Adware - Are
By S. Housley
Adware, Should I be Afraid?
Developers offering downloads are paying the price for
the malformed truths that have been put forth regarding
downloads. While not a political campaign the smears are
ever present in the adware arena.
Years ago developers
saw they could monetize freeware that was becoming
expensive to host. Developers began working with Ad
Networks such as the former Aureate and Conducent, who
imbedded advertisements in the software. The software in
many cases phoned home retrieving ads. In other cases
adverts were imbedded directly into the download only
being removed when the software was registered. Many
well known software companies, including Netscape
distributed ad supported versions, which allowed users
to use the software for free. Developers were
compensated either by install or the number of ads
served. Advertisers welcomed new revenue streams to
reach potential customers.
Adware or advertising-supported software is any software
application in which advertisements are displayed while
the program is running. These applications include
additional code that displays the ads in pop-up windows
or through a bar that appears on a computer screen.
Adware helps recover program development costs, and
helps to hold down the price of making the application
for the user, often making it free of charge. As a
result of the AdWare revenue programmers were motivated
to write maintain, and upgrade valuable ad-enabled
software. Adware was a great consumer trade off, so were
did it all go wrong?
Unbeknownst to the developers a handful of ad serving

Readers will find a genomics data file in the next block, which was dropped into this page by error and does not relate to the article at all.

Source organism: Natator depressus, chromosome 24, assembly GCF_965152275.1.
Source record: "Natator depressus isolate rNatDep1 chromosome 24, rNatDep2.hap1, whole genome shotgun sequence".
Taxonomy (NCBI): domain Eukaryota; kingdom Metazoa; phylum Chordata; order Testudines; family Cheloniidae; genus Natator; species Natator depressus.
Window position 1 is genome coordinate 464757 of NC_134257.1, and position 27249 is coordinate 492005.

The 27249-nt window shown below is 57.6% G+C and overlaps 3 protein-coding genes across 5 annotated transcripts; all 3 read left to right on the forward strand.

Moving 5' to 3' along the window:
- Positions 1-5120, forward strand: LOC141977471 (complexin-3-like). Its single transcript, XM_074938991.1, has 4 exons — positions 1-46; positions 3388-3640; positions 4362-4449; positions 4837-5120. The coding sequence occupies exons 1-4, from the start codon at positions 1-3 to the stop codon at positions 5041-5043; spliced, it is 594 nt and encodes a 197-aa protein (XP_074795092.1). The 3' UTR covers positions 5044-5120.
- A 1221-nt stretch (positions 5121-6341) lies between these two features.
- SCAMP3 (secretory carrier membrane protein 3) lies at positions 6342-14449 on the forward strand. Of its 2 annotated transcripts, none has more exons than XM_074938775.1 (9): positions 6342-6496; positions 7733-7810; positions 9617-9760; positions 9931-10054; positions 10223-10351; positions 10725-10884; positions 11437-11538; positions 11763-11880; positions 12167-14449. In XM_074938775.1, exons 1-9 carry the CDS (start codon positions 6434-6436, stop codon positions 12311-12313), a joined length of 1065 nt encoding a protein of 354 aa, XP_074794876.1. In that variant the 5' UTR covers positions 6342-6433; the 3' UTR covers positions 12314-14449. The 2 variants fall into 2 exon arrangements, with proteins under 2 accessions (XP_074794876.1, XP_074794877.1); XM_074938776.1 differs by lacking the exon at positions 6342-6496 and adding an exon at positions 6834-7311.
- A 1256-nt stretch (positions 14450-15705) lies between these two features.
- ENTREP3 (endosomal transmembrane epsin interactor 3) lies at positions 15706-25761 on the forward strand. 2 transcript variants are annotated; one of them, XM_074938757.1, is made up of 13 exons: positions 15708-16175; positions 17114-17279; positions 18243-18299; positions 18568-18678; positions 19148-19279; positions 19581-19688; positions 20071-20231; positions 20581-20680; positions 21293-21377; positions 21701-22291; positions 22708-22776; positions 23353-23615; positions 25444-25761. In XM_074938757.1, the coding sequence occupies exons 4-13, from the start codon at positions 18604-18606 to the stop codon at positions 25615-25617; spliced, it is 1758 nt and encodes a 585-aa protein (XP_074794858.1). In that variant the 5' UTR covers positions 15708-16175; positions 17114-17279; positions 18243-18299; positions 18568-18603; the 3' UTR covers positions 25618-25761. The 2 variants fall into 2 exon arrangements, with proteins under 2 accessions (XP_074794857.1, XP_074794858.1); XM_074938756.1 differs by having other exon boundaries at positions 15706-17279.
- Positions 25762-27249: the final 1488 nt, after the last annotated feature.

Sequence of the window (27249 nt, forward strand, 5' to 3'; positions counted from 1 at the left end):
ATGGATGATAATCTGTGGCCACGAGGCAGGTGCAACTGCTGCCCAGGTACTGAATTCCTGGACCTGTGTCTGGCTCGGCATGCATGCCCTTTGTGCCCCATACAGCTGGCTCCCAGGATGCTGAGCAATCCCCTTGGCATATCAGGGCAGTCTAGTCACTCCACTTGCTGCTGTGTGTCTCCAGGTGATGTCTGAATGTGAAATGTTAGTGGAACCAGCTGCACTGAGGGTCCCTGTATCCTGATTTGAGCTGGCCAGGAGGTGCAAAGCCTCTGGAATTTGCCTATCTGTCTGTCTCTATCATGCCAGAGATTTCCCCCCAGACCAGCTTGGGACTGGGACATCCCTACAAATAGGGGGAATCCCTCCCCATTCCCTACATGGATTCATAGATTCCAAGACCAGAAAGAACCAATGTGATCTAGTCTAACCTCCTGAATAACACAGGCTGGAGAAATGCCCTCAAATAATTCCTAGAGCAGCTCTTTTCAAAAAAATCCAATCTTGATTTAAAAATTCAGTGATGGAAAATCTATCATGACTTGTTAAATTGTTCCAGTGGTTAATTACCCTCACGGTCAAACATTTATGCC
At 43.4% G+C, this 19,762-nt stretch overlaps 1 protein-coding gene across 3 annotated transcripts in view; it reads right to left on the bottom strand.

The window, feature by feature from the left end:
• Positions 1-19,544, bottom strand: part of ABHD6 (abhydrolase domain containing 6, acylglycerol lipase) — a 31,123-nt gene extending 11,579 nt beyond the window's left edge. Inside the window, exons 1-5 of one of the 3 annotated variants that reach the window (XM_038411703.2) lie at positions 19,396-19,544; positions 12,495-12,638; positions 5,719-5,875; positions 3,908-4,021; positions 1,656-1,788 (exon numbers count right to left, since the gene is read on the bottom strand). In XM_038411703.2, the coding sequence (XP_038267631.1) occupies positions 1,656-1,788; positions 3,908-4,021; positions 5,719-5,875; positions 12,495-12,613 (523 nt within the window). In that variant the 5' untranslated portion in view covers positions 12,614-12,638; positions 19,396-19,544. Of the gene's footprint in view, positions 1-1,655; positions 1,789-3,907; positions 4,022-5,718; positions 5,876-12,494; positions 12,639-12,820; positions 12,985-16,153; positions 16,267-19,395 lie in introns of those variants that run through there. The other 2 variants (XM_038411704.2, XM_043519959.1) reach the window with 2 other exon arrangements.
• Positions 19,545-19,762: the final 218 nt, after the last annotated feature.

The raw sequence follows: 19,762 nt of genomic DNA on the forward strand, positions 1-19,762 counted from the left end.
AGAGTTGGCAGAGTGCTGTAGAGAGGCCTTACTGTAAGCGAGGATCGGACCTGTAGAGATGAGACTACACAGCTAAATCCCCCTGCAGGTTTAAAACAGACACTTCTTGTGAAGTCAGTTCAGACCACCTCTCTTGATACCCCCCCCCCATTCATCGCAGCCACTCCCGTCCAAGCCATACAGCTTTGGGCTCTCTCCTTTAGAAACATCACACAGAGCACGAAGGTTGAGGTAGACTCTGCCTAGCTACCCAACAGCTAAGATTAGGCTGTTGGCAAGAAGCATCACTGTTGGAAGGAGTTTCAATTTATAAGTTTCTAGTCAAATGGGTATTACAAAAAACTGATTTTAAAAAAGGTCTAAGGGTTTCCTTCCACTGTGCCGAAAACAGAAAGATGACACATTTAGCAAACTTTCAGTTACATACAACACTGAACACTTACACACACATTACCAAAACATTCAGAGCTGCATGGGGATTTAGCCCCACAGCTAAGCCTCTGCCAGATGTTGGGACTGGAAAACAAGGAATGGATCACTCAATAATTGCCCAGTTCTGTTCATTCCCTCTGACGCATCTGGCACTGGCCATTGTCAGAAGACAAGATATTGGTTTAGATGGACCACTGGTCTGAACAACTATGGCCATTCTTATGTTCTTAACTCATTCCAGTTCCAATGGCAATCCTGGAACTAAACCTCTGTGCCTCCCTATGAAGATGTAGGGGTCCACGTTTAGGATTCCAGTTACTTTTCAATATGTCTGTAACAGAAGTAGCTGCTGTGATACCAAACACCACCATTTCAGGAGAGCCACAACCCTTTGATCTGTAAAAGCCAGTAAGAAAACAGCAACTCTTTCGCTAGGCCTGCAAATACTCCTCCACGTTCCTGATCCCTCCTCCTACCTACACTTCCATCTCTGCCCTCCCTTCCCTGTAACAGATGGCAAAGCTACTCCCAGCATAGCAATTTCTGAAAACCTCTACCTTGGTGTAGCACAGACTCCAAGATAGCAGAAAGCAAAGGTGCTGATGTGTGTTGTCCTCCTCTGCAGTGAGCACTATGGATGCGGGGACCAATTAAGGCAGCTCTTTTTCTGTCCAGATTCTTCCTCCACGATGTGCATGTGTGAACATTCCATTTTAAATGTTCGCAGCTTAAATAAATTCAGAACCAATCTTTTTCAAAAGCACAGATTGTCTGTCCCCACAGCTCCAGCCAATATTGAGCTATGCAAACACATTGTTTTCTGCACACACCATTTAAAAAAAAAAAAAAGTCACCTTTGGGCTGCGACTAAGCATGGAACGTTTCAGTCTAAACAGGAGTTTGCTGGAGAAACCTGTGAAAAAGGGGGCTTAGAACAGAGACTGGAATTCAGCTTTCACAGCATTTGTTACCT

companies were logging and profiling the surfing habits
of those who had downloaded the ad-enabled software.
After downloading free software, the new adware
companies delivered pop-up and pop-under ads based on
the consumers surfing interests. Adware has been
criticized for including code that tracks a user's
surfing habits, email address and personal information,
which are passed to third parties, without the user's
authorization or knowledge. This was the downfall of the
ad serving technology and ad-enabled software.
In many cases consumers rightfully believe they have
been and are being spied on, which prompted an outcry
from privacy advocates. Adware is not a virus and may
not be detected by anti-virus scanning programs. It does
not spread the same way as most viruses spread. Many
users do not know they are downloading a free program
along with adware onto their computer. The lack of
disclosure tarnished reputations of many well known, but
misfortunate developers and software companies. The
collapse of a number of venture backed ad-serving
companies including Aureate and Conducent.
Fast forward to today. Few applications are now ad
enabled. Those that are generally follow strict
disclosure guidelines. Some developers opt to insert
static (not changing) ads for other applications in
their product line, into free versions, but these ads do
not change and there is no record of what ads are
clicked. Freeware can therefore be used free of charge
and there is no evaluation time period as with
shareware. Freeware is also often a basic or stripped
down version of the shareware version. Developers make
money off ads or those who want to upgrade from the free
version. There are also developers who provide freeware
out of principle, occasionally asking for a donation.
The majority of freeware that employs the use of
imbedded advertisements are provided in the true spirit
of adware without the intent to track users, but just to
be safe consumers should read the fine print.
About the Author:
Sharon Housley manages marketing for NotePage, Inc.
http://www.notepage.net a company specializing in
alphanumeric paging, SMS and wireless messaging software
solutions. Other sites by Sharon can be found at
Article Source: http://EzineArticles.com/